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International Health

Health Systems Program

The African Bioethics Consortium* has released a toolkit to aid in evaluating the operational needs of Research Ethics Committees (RECs). The tool, called the Research Ethics Committee Assessment Toolkit, or RECAT, was created to facilitate efficient, high quality ethics review of research protocols in any setting.

The RECAT can be used by RECs—also known as Institutional Review Boards (IRBs)—to identify:

  1. Baseline operational conditions of a REC
  2. Areas for the development of targeted interventions to improve REC functioning 
  3. Change in REC quality and efficiency over time across multiple domains

The evaluation process combines data gathered through various methods, including interviews, focus groups, document review, and direct observation. This mixed methods approach allows the assessment to capture both written policies and procedures of the REC as well as actual day-to-day practices. It incorporates perspectives from multiple key stakeholders including: institutional leadership, REC chairpersons, REC administrators, REC members, and researchers who submit applications to the REC. Data collection checklists and templates, section-by-section instructions, and sample reports are included in the toolkit.

The RECAT also provides a detailed reporting template, and sample report, to help evaluators organize the collected information around core areas and identify the resources needed to address committee needs.  

The toolkit is published open-access and can be used free of charge for non-commercial purposes. The developers would appreciate feedback on users’ experiences with the RECAT in order to make improvements.  Feedback can be sent via email to

*The African Bioethics Consortium’s members include the Johns Hopkins University-Fogarty African Bioethics Training Program, the University of Zambia School of Medicine, the University of Botswana Office of Research & Development, and the Makerere University College of Health Sciences.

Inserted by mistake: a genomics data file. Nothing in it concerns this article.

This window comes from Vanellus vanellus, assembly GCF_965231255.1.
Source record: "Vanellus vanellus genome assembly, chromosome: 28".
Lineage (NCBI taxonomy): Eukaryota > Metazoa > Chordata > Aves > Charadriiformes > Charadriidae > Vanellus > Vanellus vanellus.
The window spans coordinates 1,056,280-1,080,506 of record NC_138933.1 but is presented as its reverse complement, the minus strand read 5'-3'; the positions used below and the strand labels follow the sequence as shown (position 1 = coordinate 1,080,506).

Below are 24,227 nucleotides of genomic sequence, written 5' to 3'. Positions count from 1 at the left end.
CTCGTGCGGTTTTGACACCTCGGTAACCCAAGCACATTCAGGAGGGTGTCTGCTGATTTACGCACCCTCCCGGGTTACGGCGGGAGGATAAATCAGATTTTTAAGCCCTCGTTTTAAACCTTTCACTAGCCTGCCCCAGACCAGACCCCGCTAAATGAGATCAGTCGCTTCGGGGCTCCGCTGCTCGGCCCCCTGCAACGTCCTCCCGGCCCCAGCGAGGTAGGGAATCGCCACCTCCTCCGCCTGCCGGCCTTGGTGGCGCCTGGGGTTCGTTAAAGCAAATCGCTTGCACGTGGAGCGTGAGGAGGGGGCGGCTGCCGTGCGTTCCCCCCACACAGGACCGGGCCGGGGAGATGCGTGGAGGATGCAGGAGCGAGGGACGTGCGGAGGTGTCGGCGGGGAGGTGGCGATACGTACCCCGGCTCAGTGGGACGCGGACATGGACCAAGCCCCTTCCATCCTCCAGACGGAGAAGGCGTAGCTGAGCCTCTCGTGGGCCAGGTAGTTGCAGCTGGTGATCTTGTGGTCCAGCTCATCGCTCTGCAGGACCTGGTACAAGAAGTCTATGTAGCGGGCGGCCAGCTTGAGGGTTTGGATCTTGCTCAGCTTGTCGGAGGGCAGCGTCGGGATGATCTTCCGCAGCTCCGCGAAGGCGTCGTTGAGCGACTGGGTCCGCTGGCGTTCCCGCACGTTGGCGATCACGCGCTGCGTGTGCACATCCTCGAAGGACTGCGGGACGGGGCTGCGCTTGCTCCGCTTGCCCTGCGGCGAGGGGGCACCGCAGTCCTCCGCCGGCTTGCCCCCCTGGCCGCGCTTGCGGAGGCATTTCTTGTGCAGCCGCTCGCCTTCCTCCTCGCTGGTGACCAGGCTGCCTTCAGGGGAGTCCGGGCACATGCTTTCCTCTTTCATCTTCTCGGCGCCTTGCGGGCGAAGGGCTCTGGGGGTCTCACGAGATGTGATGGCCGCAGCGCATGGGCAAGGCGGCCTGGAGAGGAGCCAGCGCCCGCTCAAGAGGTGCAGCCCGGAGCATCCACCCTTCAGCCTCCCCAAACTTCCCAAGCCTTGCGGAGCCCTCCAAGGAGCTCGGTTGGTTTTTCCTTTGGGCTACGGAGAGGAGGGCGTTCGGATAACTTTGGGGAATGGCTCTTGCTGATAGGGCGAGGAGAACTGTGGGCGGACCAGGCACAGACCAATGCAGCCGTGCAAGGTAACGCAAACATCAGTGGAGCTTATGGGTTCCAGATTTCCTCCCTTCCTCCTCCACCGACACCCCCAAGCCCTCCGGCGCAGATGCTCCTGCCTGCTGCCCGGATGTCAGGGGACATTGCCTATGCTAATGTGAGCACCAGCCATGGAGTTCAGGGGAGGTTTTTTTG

Dr. Henry Perry, senior scientist in the Health Systems Program, and his colleagues recently published a major new series of articles published in the Journal of Global Health on the evidence of the effectiveness of community-based primary health care (CBPHC). The new series, published in July 2017, is a comprehensive review that describes all of the findings that assess the effectiveness of CBPHC in defined geographic populations for maternal, neonatal and child health (MNCH).

The comprehensive review is 10 years in the making and is comprised of 700 documents, going as far back as 1950. Community-based primary health care has been growing slowly in importance over the last 50 years, and while rigorous evidence of its effectiveness has increased substantially in recent years, international organizations have been slow to invest in capacity-building for successful CBPHC programs.

The series summarizes the extensive evidence that demonstrates that MNCH can be improved through community-based approaches such as use of community health workers and volunteers, and community engagement for planning, implementation and evaluation.

One of the major findings from this comprehensive review focuses on the implications for the health-related sustainable development goals (SDGs). In order to fulfill the SDGs of universal health care coverage and ending preventable maternal, neonatal and child deaths by 2030, greater investments in community-based primary health care will be required.

The majority of health care funding in low-income countries currently goes for services provided at health facilities. However, the evidence that investments in health facilities alone without investments in CBPHC will reduce mortality in geographically-defined populations is extremely limited. In resource-constrained settings, the mothers and children that do obtain care at health facilities tend to be those who are better-off and live closer to the facility. CBPHC fulfills the SDG equity indicators by expanding access to basic services in areas where facilities are often far away.

One example of a successful, national, community-based health care program is in Ethiopia, where over the past 15 years marked improvements have been achieved through the deployment of 40,000 salaried community health workers with one year of formal training (health extension workers) and three million volunteer community health workers (called the Health Development Army). Ethiopia has become a global leader in CBPHC and has recently established the International Institute for Primary Health Care in Ethiopia (IIfPHC-E), which will provide opportunities for training and research in primary health care with a focus on community-based approaches. Faculty at Johns Hopkins Bloomberg School of Public Health, including Dr. Perry, are supporting Ethiopia’s Ministry of Health in this effort so that Ministries of Health in other countries can learn how to strengthen their own primary health care system.